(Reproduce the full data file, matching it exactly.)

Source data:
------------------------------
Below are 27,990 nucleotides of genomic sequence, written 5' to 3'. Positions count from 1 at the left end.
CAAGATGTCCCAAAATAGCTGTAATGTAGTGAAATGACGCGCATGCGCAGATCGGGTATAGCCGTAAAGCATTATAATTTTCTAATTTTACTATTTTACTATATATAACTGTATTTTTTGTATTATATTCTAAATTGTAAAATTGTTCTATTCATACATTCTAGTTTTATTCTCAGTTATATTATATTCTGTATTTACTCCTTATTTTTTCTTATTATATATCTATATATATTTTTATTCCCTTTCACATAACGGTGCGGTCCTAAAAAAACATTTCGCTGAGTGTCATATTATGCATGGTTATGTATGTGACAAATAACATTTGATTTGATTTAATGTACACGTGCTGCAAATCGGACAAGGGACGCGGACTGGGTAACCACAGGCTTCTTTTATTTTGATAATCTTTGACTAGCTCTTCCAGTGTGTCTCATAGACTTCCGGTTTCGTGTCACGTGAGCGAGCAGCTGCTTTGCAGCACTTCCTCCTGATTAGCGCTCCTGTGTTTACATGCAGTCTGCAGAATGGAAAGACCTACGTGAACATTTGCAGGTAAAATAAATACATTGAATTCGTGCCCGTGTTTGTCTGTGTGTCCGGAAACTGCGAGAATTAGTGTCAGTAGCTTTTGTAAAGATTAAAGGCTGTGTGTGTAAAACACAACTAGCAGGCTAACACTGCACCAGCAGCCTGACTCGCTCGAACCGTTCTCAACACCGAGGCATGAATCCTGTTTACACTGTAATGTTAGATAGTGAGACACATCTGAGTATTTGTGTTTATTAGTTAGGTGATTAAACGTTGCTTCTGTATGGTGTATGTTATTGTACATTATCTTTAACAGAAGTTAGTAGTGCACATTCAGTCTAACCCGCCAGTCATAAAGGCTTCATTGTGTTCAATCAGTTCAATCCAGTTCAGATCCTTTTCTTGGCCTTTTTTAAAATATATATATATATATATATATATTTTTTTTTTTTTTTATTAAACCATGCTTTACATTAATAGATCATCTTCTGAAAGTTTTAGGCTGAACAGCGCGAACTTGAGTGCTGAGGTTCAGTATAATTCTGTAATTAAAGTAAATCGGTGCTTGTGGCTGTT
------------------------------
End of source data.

Below are 27,990 nucleotides of genomic sequence, written 5' to 3'. Positions count from 1 at the left end.
CAAGATGTCCCAAAATAGCTGTAATGTAGTGAAATGACGCGCATGCGCAGATCGGGTATAGCCGTAAAGCATTATAATTTTCTAATTTTACTATTTTACTATATATAACTGTATTTTTTGTATTATATTCTAAATTGTAAAATTGTTCTATTCATACATTCTAGTTTTATTCTCAGTTATATTATATTCTGTATTTACTCCTTATTTTTTCTTATTATATATCTATATATATTTTTATTCCCTTTCACATAACGGTGCGGTCCTAAAAAAACATTTCGCTGAGTGTCATATTATGCATGGTTATGTATGTGACAAATAACATTTGATTTGATTTAATGTACACGTGCTGCAAATCGGACAAGGGACGCGGACTGGGTAACCACAGGCTTCTTTTATTTTGATAATCTTTGACTAGCTCTTCCAGTGTGTCTCATAGACTTCCGGTTTCGTGTCACGTGAGCGAGCAGCTGCTTTGCAGCACTTCCTCCTGATTAGCGCTCCTGTGTTTACATGCAGTCTGCAGAATGGAAAGACCTACGTGAACATTTGCAGGTAAAATAAATACATTGAATTCGTGCCCGTGTTTGTCTGTGTGTCCGGAAACTGCGAGAATTAGTGTCAGTAGCTTTTGTAAAGATTAAAGGCTGTGTGTGTAAAACACAACTAGCAGGCTAACACTGCACCAGCAGCCTGACTCGCTCGAACCGTTCTCAACACCGAGGCATGAATCCTGTTTACACTGTAATGTTAGATAGTGAGACACATCTGAGTATTTGTGTTTATTAGTTAGGTGATTAAACGTTGCTTCTGTATGGTGTATGTTATTGTACATTATCTTTAACAGAAGTTAGTAGTGCACATTCAGTCTAACCCGCCAGTCATAAAGGCTTCATTGTGTTCAATCAGTTCAATCCAGTTCAGATCCTTTTCTTGGCCTTTTTTAAAATATATATATATATATATATATATTTTTTTTTTTTTTTATTAAACCATGCTTTACATTAATAGATCATCTTCTGAAAGTTTTAGGCTGAACAGCGCGAACTTGAGTGCTGAGGTTCAGTATAATTCTGTAATTAAAGTAAATCGGTGCTTGTGGCTGTT